Wednesday, May 11, 2011
Atkin’s Yawl…The Restoration Continues
The calendar has rolled into May, the sixth month of the project. I guess I’m lucky that the majority of the restoration expense was quoted by the job rather than by the hour, for which there are countless numbers. The work on the deck and topsides has been temporarily interrupted this week so the masts could be pulled. I initially expected that the boatyard in which we are berthed, would pull the masts and allow temporary storage to have them reconditioned. In fact, I had discussed this with one of the yard’s owners, but when the time came, the older brother, and I assume senior partner, said no. No space for the masts, concerns about liability, and size of their crane all played a role in the decision to suggest we have the job done next door at another yard. I investigated several other boatyards, and even considered bringing the boat up to Marina del Rey temporarily to have the work done. When I learned that the biggest expense was going to be storage lay-days, my rigger suggested I invest in several Home Depot sawhorses, lay the masts on the deck, and bring the boat back to its slip for the de-rigging and restoration process. I agreed and made the decision to use the crane next door.
In any case, I was going to have to get the engine started to motor over and back from the yard, down the river. The last time I ran the engine was for the sea trial in December. It was Saturday, the yard was closed, and I was the only one at the boat. What are the chances, I thought? With the battery switch to BOTH, the gas valve in line, the choke engaged, I hit the starter button. It cranked slowly several times and quit without even a cough. I called the engine mechanic who, after changing the oil, filters and gave the engine a good cleaning, assured me that all I had to do was “push the button.” I met him at the boat on Monday. His first comment was I needed a new battery, but it was new in December, so I suggested he try again. After tightening loose connections, we charged the battery, and the starter was spinning appropriately. We were finally able to get a few coughs but no more. The next thing I see is the carburetor being brought up…it looked like a surgeon ascending from an operating room with a human heart in his hand. I was asked to go get carb cleaner and fresh gasoline. At end of day, we were taking the antique carburetor to the shop to be rebuilt.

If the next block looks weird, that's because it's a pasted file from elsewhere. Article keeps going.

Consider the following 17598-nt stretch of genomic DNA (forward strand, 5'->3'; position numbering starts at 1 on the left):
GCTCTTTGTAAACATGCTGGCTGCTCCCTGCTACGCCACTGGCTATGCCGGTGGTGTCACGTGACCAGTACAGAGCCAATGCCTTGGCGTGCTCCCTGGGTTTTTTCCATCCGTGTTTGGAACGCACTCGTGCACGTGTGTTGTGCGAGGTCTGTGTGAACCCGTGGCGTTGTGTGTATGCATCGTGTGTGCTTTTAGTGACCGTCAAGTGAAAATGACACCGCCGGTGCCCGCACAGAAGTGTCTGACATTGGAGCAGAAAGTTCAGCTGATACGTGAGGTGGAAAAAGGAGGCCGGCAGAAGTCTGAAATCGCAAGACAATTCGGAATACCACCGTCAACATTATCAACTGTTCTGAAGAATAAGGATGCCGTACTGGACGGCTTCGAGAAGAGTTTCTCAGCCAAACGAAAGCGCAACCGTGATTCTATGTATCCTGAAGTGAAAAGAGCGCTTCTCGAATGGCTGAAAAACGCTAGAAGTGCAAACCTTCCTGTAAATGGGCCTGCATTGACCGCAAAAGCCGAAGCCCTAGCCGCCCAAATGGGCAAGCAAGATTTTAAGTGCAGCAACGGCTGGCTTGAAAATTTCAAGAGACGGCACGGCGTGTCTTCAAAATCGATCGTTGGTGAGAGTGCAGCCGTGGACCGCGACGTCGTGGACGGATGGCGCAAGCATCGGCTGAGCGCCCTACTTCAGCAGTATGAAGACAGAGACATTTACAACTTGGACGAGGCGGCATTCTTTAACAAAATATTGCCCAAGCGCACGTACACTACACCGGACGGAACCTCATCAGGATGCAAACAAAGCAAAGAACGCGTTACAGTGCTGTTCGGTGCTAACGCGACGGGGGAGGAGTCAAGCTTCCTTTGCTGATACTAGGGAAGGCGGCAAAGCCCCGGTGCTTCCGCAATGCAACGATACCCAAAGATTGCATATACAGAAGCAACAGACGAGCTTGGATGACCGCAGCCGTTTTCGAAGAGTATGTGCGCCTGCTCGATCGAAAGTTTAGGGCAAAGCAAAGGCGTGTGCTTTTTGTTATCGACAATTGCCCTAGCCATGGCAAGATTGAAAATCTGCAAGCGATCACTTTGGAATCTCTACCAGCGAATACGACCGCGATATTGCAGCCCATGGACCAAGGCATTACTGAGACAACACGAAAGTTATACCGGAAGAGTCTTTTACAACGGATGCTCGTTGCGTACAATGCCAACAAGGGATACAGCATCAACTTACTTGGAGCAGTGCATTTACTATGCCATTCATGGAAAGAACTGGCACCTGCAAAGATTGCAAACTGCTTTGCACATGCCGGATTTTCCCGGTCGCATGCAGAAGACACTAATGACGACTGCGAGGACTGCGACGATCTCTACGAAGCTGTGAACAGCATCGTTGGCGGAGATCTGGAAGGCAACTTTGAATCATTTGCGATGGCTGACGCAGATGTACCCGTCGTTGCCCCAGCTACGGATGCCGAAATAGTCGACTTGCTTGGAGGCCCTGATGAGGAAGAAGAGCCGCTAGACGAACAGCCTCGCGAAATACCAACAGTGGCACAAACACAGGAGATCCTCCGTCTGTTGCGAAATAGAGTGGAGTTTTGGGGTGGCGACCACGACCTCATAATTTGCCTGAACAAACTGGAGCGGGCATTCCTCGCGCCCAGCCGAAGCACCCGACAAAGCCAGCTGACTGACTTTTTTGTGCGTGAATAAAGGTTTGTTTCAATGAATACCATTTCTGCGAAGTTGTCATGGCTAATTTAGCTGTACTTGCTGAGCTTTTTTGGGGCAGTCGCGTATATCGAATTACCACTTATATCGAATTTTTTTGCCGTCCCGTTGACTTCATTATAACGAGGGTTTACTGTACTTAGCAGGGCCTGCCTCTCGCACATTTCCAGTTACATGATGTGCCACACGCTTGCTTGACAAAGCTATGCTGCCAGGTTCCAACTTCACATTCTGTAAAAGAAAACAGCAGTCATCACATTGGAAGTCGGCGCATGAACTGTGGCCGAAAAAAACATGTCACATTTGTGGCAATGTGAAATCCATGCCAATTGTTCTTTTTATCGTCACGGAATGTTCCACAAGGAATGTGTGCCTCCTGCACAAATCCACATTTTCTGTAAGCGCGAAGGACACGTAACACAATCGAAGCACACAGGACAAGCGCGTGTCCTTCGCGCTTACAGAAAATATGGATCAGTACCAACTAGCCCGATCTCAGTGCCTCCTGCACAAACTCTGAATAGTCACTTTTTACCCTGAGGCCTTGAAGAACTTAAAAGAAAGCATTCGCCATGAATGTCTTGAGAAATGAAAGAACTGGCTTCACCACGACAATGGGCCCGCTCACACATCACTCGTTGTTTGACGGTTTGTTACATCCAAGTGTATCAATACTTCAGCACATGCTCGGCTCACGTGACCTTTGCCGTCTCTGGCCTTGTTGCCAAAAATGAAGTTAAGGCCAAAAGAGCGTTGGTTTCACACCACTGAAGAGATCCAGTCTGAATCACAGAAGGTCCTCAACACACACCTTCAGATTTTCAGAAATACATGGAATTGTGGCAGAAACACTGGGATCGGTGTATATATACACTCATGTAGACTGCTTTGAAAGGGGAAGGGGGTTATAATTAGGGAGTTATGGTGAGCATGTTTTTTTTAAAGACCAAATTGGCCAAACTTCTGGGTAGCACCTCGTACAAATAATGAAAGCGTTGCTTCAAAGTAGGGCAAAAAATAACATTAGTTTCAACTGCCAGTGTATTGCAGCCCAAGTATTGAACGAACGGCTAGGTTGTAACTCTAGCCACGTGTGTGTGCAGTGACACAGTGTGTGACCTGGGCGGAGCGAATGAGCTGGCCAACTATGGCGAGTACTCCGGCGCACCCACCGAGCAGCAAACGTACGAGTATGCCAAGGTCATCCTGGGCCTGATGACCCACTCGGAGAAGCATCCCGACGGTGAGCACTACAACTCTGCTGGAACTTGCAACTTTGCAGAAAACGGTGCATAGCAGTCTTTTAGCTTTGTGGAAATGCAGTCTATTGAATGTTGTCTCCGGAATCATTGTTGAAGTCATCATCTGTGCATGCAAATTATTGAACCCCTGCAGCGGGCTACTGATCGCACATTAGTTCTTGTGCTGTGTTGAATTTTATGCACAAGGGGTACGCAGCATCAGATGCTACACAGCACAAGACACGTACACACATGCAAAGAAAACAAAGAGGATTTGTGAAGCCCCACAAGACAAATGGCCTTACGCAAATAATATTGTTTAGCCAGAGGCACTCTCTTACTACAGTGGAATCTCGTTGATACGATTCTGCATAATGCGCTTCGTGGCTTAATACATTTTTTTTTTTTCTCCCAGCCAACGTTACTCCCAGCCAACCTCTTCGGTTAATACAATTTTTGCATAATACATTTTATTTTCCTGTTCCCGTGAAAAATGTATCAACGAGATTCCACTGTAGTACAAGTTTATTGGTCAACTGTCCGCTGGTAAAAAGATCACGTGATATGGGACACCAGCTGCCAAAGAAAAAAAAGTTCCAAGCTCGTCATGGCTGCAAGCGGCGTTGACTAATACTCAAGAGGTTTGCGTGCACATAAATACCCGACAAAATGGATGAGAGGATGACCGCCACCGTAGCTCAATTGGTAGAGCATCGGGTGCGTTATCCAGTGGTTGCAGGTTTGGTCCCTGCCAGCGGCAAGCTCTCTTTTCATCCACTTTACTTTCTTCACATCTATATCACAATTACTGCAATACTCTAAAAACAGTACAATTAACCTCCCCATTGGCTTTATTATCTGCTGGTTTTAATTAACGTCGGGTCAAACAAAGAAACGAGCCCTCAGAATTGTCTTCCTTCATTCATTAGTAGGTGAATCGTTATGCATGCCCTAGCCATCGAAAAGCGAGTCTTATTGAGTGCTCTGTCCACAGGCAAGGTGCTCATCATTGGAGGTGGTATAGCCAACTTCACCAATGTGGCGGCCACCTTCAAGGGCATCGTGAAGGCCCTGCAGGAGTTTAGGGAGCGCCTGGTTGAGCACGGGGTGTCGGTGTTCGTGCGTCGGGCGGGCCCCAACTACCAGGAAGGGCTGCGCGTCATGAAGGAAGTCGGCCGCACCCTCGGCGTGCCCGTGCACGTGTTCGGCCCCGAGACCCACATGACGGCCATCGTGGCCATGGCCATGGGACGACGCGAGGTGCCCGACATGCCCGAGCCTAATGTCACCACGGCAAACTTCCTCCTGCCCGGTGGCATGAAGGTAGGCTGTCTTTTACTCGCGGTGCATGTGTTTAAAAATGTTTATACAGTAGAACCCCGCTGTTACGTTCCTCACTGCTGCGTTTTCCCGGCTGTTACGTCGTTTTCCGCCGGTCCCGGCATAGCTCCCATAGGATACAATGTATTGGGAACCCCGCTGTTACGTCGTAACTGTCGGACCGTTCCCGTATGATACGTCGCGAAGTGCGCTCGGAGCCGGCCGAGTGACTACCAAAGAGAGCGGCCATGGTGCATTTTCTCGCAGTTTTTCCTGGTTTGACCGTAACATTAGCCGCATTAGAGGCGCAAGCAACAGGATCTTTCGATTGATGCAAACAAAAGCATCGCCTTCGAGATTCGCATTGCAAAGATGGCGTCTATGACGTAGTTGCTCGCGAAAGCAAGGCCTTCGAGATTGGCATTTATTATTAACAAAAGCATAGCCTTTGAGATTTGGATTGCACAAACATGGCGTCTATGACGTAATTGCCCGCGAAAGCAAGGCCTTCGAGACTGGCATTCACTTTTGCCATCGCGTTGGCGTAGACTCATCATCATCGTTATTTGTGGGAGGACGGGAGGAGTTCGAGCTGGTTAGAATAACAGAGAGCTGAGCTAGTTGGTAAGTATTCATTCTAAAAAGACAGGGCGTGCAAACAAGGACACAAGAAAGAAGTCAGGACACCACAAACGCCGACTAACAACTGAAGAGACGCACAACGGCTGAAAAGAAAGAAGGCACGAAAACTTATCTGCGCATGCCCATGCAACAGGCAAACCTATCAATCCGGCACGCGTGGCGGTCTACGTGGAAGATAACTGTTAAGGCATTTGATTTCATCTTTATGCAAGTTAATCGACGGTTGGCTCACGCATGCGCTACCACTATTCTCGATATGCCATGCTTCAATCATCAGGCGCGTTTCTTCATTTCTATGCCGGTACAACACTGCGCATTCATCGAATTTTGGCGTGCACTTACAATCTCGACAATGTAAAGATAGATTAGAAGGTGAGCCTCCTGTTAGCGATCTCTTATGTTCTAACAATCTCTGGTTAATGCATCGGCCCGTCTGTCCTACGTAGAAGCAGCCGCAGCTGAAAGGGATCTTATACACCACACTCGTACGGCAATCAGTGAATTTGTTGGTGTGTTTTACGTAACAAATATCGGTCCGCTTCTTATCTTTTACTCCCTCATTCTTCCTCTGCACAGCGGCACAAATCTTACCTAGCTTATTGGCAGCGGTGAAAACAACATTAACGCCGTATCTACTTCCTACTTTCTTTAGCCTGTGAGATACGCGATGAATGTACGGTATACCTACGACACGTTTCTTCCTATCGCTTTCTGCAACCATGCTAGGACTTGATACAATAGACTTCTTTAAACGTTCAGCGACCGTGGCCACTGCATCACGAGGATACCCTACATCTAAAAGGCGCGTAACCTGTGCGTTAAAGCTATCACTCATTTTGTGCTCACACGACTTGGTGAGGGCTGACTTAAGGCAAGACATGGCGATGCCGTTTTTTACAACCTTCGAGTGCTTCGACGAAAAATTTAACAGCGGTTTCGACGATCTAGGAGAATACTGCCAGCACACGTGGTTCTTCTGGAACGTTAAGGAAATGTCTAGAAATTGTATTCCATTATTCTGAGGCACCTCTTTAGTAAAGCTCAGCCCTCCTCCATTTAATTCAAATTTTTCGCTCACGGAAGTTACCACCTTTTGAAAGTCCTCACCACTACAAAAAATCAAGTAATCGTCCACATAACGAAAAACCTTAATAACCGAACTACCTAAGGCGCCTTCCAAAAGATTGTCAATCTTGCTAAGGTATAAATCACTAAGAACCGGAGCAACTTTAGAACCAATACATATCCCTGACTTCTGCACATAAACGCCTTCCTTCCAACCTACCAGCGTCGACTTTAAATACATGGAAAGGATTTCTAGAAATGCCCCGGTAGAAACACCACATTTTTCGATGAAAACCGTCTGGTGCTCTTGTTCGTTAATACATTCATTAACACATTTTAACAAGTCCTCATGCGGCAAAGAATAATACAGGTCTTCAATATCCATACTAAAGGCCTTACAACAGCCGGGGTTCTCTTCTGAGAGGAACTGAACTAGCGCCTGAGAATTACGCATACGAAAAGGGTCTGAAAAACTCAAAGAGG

Wednesday, I picked up the rebuilt carb, met the mechanic and the riggers. Soon the engine was running and we backed out into the river. The entrance to the other yard was literally a hundred yards away. We tied up to the holding dock and waited for the crane to free up. Within two hours we had maneuvered the boat under the crane, lifted and positioned both masts on deck and was back, tied up at our work dock. When the main mast was secured on the deck, my first question to the rigger who was below to loosen the wedges was: “Did you find the 1938 $20 gold piece under that mast?” Disappointedly he replied “No.” I’ve later learned that they discontinued minting the series in 1933, otherwise I’m sure Mr. Johnson would have put one there. Actually, we did not find any coin under the mast…so much for that superstition; though I have a very nice 1938 Standing Liberty half dollar waiting for when the masts go back in. Better safe than sorry!